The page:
The blog of Women’s History Scotland promotes the study and research of women’s and gender history in Scotland.
The Women’s History Network Blog is designed to advertise new research in the field of history to a general audience, to encourage research and enjoyment of women’s history, and to bring to public attention the histories of the numerous women whose contributions to society have been thus far ignored.
The IFRWH aims to encourage and promote research in all aspects of women’s and gender history at the international level. It organises regular conferences and publishes a biannual newsletter. The Federation is an affiliated organisation of the International Committee of Historical Sciences. National Committees serve as liaison between communities of researchers and the Federation. For more information, follow the IFRWH Newsletter.
The National Foundation for Australian Women established the AWAP in 2000 to build knowledge and recognition of the contribution made by women to Australia. AWAP is now an important and authoritative resource for information about the roles of women in Australian history. The activities of AWAP include:
- Conducting original research and compiling information about women’s history
- Making that information available on the web through the Australian Women’s Register
- Celebrating groups of women including sportswomen, migrants, scientists and parliamentarians in the AWAP Showcase
- Encouraging Australian women and women’s organisations to discover and preserve their stories by depositing their records in archives and libraries for the use of further generations.
The AWHF aims to enhance understanding of the role of women in the history of Australia. The AWHF website provides resources for teachers, students and others keen to know more about women’s history. A key activity of AWHF is the celebration each March of Women’s History Month.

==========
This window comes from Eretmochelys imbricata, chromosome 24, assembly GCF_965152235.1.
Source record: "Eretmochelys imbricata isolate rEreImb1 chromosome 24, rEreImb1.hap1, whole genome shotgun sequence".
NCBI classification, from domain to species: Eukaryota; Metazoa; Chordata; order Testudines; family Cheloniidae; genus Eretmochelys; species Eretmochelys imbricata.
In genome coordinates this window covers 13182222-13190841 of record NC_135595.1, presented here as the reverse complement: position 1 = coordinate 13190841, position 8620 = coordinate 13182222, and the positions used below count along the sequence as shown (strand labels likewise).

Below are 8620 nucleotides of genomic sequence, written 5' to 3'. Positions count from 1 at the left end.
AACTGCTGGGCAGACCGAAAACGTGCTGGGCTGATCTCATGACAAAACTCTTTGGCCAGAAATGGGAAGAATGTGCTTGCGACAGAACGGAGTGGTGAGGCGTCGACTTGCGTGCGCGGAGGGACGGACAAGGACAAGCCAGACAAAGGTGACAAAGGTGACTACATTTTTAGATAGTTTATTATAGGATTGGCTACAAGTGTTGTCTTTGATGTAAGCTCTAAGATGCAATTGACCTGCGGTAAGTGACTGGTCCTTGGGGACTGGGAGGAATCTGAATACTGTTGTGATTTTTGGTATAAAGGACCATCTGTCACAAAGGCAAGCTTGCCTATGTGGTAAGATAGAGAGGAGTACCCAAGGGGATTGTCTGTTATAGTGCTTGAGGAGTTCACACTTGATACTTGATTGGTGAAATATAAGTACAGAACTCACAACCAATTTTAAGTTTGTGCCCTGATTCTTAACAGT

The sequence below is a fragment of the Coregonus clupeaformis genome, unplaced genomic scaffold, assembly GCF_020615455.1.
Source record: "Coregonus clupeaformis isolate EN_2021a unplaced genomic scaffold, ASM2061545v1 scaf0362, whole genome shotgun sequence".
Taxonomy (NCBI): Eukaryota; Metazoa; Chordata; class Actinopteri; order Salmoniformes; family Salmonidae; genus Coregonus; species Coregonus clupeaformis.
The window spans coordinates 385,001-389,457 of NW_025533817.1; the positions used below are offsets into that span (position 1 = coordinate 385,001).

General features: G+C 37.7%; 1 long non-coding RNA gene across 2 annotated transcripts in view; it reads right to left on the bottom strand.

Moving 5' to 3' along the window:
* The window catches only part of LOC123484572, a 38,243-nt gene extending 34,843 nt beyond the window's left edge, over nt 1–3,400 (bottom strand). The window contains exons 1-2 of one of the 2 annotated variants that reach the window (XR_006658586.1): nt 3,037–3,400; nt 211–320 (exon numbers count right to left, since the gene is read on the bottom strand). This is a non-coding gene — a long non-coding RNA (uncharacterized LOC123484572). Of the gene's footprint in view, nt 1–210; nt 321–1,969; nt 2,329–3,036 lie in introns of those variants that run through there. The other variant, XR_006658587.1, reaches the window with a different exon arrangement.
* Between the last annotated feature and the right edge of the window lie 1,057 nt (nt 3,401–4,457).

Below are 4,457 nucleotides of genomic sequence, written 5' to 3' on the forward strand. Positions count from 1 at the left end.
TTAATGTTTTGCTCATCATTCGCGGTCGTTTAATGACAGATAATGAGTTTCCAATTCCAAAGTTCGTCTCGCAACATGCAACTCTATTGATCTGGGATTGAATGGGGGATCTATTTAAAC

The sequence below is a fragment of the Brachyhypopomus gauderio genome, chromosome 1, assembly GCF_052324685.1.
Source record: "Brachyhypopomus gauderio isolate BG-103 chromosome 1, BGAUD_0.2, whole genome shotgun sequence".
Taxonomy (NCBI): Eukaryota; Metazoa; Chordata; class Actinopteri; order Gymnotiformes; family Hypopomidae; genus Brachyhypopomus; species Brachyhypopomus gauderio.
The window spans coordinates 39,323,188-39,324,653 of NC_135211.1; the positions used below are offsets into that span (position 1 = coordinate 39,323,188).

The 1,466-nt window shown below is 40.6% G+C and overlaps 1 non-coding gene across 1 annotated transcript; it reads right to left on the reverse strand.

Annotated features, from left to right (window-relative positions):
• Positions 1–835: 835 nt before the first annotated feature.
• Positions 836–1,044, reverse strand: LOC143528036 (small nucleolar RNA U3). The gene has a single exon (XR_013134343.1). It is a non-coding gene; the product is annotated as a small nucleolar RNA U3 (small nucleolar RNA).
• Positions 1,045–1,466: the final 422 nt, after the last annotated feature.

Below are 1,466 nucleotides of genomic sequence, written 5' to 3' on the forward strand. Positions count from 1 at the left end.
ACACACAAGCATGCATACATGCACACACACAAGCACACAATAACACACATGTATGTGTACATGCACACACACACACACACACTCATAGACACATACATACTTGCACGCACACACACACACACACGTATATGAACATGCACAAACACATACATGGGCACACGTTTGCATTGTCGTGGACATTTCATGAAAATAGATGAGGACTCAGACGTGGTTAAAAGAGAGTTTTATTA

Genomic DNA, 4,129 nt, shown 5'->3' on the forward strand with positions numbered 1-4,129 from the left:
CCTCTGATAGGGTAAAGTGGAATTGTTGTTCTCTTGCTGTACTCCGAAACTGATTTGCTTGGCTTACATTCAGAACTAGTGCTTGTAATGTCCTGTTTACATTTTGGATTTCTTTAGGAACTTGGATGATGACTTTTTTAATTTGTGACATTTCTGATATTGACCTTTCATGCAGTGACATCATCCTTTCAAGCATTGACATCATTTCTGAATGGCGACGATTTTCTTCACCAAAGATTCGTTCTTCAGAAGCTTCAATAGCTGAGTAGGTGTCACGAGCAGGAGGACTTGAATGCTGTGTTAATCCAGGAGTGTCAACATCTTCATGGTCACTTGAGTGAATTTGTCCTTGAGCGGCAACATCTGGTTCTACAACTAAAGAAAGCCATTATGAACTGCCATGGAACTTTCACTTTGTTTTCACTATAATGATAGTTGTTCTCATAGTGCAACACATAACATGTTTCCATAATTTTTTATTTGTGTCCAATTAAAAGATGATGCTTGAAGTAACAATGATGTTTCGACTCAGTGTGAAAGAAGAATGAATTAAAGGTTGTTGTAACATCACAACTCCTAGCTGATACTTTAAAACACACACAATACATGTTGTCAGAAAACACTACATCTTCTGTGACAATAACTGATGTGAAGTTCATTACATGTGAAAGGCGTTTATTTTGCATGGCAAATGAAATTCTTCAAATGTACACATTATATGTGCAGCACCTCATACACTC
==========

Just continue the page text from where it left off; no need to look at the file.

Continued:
The AHA was founded in 1973 and is the premier national organisation of historians – academic, professional and other – working in all fields of history. Its members number more than 800, including universities, libraries and other affiliates. AHA conferences are held annually and a number of prizes, awards and honorary fellowships are offered.
The Australian Women’s and Gender Studies Association (AWGSA) is the peak body representing researchers, academics and students of Women’s Studies and Gender Studies in Australia. AWGSA administers a PhD Award, runs a biennial conference and other events, lobbies government agencies, supports feminist campaigns and activities, and has an email discussion list for its members.
The Suffrage Postcard Project is a digital humanities initiative that considers how illustrations and images of motherhood and fatherhood circulated transatlantically in early-twentieth-century postcards, both for and against women’s suffrage.
The Women’s History Sources blog is a collaborative blog that serves as a current awareness tool for anyone who is interested in primary sources at archives, historic sites and museums, and libraries.